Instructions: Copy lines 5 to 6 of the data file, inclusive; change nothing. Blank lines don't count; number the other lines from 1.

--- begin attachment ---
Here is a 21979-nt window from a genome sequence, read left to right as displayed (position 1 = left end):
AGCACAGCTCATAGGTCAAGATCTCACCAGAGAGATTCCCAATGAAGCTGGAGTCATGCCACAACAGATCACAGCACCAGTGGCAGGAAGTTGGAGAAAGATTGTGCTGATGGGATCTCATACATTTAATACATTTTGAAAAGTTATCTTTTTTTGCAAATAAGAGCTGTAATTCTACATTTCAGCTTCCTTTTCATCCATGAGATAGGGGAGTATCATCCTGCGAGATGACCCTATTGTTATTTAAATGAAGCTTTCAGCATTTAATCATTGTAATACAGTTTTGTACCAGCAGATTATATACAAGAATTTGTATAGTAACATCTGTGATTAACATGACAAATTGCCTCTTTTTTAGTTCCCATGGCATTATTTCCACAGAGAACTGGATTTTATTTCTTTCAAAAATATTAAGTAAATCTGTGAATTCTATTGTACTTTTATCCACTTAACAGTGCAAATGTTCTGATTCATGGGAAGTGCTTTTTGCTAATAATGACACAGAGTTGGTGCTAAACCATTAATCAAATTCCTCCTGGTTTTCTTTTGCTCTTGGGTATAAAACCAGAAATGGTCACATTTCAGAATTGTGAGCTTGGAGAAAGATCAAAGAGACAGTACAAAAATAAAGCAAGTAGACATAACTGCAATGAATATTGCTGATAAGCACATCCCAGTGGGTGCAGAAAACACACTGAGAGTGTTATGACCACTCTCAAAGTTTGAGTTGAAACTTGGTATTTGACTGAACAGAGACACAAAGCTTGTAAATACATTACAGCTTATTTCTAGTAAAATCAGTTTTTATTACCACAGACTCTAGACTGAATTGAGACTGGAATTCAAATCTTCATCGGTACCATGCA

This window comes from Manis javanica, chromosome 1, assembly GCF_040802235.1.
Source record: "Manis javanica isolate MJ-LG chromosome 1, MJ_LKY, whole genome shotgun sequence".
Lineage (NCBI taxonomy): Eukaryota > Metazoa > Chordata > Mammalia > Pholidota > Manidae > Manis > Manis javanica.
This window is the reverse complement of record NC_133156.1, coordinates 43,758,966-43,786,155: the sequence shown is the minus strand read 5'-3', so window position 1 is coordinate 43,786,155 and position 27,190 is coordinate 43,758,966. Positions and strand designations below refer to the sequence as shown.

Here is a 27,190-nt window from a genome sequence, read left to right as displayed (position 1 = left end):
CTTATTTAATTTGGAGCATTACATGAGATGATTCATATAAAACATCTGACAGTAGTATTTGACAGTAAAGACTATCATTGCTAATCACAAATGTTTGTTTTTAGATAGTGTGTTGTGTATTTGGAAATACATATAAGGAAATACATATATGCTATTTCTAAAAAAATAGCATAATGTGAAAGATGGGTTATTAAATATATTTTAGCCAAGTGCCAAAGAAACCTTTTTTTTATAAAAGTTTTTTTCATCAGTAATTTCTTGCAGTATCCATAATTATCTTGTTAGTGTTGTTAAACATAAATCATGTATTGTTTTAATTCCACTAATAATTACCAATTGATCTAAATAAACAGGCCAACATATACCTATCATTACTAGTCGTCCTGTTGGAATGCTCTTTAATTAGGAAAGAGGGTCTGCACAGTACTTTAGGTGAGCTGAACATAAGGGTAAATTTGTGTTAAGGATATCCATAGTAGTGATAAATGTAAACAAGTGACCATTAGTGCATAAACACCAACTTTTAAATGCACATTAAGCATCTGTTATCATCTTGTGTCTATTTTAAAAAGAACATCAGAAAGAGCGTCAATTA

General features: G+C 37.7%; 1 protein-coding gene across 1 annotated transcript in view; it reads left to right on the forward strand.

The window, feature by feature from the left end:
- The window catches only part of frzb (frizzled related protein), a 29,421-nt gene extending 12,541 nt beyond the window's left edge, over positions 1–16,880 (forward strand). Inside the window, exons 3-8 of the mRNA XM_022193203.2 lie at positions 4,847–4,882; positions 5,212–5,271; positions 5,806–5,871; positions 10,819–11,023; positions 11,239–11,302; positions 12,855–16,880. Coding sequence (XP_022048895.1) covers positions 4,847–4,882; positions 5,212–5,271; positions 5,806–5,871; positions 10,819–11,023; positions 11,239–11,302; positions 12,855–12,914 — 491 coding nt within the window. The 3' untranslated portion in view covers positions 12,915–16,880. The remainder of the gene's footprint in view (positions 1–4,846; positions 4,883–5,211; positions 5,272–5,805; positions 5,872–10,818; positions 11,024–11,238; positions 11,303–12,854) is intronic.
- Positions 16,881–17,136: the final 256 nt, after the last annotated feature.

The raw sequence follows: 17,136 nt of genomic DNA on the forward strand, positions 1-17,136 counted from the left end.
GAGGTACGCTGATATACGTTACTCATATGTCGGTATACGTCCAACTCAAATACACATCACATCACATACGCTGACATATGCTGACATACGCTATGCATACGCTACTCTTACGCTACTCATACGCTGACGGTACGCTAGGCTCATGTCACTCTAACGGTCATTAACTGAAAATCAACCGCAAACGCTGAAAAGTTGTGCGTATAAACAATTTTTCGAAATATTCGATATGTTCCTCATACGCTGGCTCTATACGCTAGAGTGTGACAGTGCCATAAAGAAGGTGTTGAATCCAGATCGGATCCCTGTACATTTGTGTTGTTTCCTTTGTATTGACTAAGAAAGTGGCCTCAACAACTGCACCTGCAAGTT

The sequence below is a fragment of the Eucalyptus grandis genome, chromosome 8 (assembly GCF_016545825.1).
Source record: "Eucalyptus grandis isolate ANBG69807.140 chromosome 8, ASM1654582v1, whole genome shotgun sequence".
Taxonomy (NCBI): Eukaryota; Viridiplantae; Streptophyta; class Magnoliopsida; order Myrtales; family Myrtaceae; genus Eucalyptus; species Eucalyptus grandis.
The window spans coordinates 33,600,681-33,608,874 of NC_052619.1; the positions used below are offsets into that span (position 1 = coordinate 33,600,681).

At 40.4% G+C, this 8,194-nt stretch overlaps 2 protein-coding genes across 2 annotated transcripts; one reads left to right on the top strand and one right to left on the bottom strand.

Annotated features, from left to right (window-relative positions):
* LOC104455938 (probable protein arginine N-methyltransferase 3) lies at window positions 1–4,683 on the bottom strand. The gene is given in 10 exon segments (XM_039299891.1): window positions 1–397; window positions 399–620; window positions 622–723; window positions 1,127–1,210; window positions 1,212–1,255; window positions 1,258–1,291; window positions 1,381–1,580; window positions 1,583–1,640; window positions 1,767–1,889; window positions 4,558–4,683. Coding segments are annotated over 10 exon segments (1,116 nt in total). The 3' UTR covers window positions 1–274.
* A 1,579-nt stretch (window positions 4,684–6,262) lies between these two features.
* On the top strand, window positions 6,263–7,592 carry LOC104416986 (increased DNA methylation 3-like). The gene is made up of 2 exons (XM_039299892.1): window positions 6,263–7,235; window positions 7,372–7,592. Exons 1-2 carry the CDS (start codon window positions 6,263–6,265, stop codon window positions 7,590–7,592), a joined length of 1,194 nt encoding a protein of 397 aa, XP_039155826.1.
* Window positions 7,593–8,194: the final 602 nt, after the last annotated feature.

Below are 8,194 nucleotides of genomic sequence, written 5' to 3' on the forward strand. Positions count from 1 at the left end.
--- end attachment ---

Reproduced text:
Lineage (NCBI taxonomy): Eukaryota > Metazoa > Chordata > Mammalia > Pholidota > Manidae > Manis > Manis javanica.
This window is the reverse complement of record NC_133156.1, coordinates 43,758,966-43,786,155: the sequence shown is the minus strand read 5'-3', so window position 1 is coordinate 43,786,155 and position 27,190 is coordinate 43,758,966. Positions and strand designations below refer to the sequence as shown.